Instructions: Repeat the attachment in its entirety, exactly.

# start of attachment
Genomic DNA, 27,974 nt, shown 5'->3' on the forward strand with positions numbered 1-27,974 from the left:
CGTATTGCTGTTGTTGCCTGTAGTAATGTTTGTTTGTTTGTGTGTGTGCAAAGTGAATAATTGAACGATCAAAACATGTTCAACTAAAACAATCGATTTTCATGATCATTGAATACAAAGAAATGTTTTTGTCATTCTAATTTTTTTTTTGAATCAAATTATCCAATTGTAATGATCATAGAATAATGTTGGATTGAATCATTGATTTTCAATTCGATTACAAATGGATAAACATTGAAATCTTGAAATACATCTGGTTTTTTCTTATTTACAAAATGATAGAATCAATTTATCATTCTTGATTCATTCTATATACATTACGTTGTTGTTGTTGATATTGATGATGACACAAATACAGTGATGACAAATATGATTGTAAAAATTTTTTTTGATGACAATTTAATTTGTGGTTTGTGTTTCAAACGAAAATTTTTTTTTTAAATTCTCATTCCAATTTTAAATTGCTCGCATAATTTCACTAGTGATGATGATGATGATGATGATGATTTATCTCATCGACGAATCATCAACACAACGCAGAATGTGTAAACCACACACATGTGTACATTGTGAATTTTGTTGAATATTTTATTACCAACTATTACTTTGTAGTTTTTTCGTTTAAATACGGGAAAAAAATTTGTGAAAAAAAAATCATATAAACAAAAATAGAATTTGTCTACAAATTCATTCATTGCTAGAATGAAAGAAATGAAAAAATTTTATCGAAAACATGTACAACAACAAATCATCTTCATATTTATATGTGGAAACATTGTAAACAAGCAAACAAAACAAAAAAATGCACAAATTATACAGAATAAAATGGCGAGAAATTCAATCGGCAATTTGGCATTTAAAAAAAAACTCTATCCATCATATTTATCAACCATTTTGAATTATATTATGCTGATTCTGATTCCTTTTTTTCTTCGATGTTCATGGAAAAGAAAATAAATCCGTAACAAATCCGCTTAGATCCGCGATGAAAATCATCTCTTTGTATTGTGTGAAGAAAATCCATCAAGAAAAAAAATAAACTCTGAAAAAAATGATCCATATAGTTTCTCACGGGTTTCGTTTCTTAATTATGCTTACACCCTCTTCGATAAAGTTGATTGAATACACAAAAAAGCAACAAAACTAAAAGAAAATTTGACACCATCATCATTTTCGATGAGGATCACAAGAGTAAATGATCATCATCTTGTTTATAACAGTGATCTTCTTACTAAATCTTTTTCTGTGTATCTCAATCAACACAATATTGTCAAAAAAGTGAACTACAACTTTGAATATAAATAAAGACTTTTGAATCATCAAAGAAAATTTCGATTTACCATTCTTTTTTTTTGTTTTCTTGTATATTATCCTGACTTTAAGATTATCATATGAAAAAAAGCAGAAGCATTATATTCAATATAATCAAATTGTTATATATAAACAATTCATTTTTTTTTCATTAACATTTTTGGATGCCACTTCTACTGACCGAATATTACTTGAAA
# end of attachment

Genomic DNA, 27,974 nt, shown 5'->3' on the forward strand with positions numbered 1-27,974 from the left:
CGTATTGCTGTTGTTGCCTGTAGTAATGTTTGTTTGTTTGTGTGTGTGCAAAGTGAATAATTGAACGATCAAAACATGTTCAACTAAAACAATCGATTTTCATGATCATTGAATACAAAGAAATGTTTTTGTCATTCTAATTTTTTTTTTGAATCAAATTATCCAATTGTAATGATCATAGAATAATGTTGGATTGAATCATTGATTTTCAATTCGATTACAAATGGATAAACATTGAAATCTTGAAATACATCTGGTTTTTTCTTATTTACAAAATGATAGAATCAATTTATCATTCTTGATTCATTCTATATACATTACGTTGTTGTTGTTGATATTGATGATGACACAAATACAGTGATGACAAATATGATTGTAAAAATTTTTTTTGATGACAATTTAATTTGTGGTTTGTGTTTCAAACGAAAATTTTTTTTTTAAATTCTCATTCCAATTTTAAATTGCTCGCATAATTTCACTAGTGATGATGATGATGATGATGATGATTTATCTCATCGACGAATCATCAACACAACGCAGAATGTGTAAACCACACACATGTGTACATTGTGAATTTTGTTGAATATTTTATTACCAACTATTACTTTGTAGTTTTTTCGTTTAAATACGGGAAAAAAATTTGTGAAAAAAAAATCATATAAACAAAAATAGAATTTGTCTACAAATTCATTCATTGCTAGAATGAAAGAAATGAAAAAATTTTATCGAAAACATGTACAACAACAAATCATCTTCATATTTATATGTGGAAACATTGTAAACAAGCAAACAAAACAAAAAAATGCACAAATTATACAGAATAAAATGGCGAGAAATTCAATCGGCAATTTGGCATTTAAAAAAAAACTCTATCCATCATATTTATCAACCATTTTGAATTATATTATGCTGATTCTGATTCCTTTTTTTCTTCGATGTTCATGGAAAAGAAAATAAATCCGTAACAAATCCGCTTAGATCCGCGATGAAAATCATCTCTTTGTATTGTGTGAAGAAAATCCATCAAGAAAAAAAATAAACTCTGAAAAAAATGATCCATATAGTTTCTCACGGGTTTCGTTTCTTAATTATGCTTACACCCTCTTCGATAAAGTTGATTGAATACACAAAAAAGCAACAAAACTAAAAGAAAATTTGACACCATCATCATTTTCGATGAGGATCACAAGAGTAAATGATCATCATCTTGTTTATAACAGTGATCTTCTTACTAAATCTTTTTCTGTGTATCTCAATCAACACAATATTGTCAAAAAAGTGAACTACAACTTTGAATATAAATAAAGACTTTTGAATCATCAAAGAAAATTTCGATTTACCATTCTTTTTTTTTGTTTTCTTGTATATTATCCTGACTTTAAGATTATCATATGAAAAAAAGCAGAAGCATTATATTCAATATAATCAAATTGTTATATATAAACAATTCATTTTTTTTTCATTAACATTTTTGGATGCCACTTCTACTGACCGAATATTACTTGAAA